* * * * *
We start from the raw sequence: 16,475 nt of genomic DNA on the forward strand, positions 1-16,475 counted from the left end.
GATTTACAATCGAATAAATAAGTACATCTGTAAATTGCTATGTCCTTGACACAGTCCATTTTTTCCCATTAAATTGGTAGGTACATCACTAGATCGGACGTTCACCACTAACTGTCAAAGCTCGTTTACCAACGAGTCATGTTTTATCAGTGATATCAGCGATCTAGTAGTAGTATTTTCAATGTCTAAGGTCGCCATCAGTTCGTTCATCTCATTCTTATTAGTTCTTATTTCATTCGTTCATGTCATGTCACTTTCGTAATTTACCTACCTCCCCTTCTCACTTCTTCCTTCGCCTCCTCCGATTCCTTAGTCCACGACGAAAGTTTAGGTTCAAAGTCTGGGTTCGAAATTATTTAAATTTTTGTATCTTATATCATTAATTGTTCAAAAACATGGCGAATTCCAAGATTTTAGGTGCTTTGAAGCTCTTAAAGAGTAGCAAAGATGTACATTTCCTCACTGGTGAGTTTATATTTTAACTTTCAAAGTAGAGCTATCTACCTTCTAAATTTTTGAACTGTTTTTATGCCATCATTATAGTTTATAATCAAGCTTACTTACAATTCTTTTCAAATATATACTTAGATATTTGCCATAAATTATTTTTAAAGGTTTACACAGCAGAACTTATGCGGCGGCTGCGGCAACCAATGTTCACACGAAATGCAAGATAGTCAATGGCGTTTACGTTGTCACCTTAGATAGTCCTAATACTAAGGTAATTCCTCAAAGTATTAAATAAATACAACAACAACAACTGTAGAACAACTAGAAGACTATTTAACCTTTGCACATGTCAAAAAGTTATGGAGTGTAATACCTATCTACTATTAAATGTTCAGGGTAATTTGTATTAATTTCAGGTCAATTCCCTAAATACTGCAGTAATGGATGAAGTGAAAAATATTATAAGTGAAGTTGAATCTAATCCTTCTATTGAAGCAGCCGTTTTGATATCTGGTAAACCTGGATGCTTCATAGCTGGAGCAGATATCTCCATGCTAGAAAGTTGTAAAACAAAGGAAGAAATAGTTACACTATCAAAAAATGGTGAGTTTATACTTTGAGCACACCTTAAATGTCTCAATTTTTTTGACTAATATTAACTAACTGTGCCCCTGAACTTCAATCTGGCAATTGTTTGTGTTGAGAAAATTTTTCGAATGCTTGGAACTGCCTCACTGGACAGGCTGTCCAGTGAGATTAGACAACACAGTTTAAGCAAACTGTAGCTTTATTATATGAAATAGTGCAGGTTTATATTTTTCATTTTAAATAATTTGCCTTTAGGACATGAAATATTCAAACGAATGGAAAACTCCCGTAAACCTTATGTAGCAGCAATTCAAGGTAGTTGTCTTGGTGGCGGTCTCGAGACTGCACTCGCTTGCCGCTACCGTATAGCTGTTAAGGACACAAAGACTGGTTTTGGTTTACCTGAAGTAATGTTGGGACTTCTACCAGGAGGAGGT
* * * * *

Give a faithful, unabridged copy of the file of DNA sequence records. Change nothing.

We start from the raw sequence: 16,475 nt of genomic DNA on the forward strand, positions 1-16,475 counted from the left end.
GATTTACAATCGAATAAATAAGTACATCTGTAAATTGCTATGTCCTTGACACAGTCCATTTTTTCCCATTAAATTGGTAGGTACATCACTAGATCGGACGTTCACCACTAACTGTCAAAGCTCGTTTACCAACGAGTCATGTTTTATCAGTGATATCAGCGATCTAGTAGTAGTATTTTCAATGTCTAAGGTCGCCATCAGTTCGTTCATCTCATTCTTATTAGTTCTTATTTCATTCGTTCATGTCATGTCACTTTCGTAATTTACCTACCTCCCCTTCTCACTTCTTCCTTCGCCTCCTCCGATTCCTTAGTCCACGACGAAAGTTTAGGTTCAAAGTCTGGGTTCGAAATTATTTAAATTTTTGTATCTTATATCATTAATTGTTCAAAAACATGGCGAATTCCAAGATTTTAGGTGCTTTGAAGCTCTTAAAGAGTAGCAAAGATGTACATTTCCTCACTGGTGAGTTTATATTTTAACTTTCAAAGTAGAGCTATCTACCTTCTAAATTTTTGAACTGTTTTTATGCCATCATTATAGTTTATAATCAAGCTTACTTACAATTCTTTTCAAATATATACTTAGATATTTGCCATAAATTATTTTTAAAGGTTTACACAGCAGAACTTATGCGGCGGCTGCGGCAACCAATGTTCACACGAAATGCAAGATAGTCAATGGCGTTTACGTTGTCACCTTAGATAGTCCTAATACTAAGGTAATTCCTCAAAGTATTAAATAAATACAACAACAACAACTGTAGAACAACTAGAAGACTATTTAACCTTTGCACATGTCAAAAAGTTATGGAGTGTAATACCTATCTACTATTAAATGTTCAGGGTAATTTGTATTAATTTCAGGTCAATTCCCTAAATACTGCAGTAATGGATGAAGTGAAAAATATTATAAGTGAAGTTGAATCTAATCCTTCTATTGAAGCAGCCGTTTTGATATCTGGTAAACCTGGATGCTTCATAGCTGGAGCAGATATCTCCATGCTAGAAAGTTGTAAAACAAAGGAAGAAATAGTTACACTATCAAAAAATGGTGAGTTTATACTTTGAGCACACCTTAAATGTCTCAATTTTTTTGACTAATATTAACTAACTGTGCCCCTGAACTTCAATCTGGCAATTGTTTGTGTTGAGAAAATTTTTCGAATGCTTGGAACTGCCTCACTGGACAGGCTGTCCAGTGAGATTAGACAACACAGTTTAAGCAAACTGTAGCTTTATTATATGAAATAGTGCAGGTTTATATTTTTCATTTTAAATAATTTGCCTTTAGGACATGAAATATTCAAACGAATGGAAAACTCCCGTAAACCTTATGTAGCAGCAATTCAAGGTAGTTGTCTTGGTGGCGGTCTCGAGACTGCACTCGCTTGCCGCTACCGTATAGCTGTTAAGGACACAAAGACTGGTTTTGGTTTACCTGAAGTAATGTTGGGACTTCTACCAGGAGGAGGT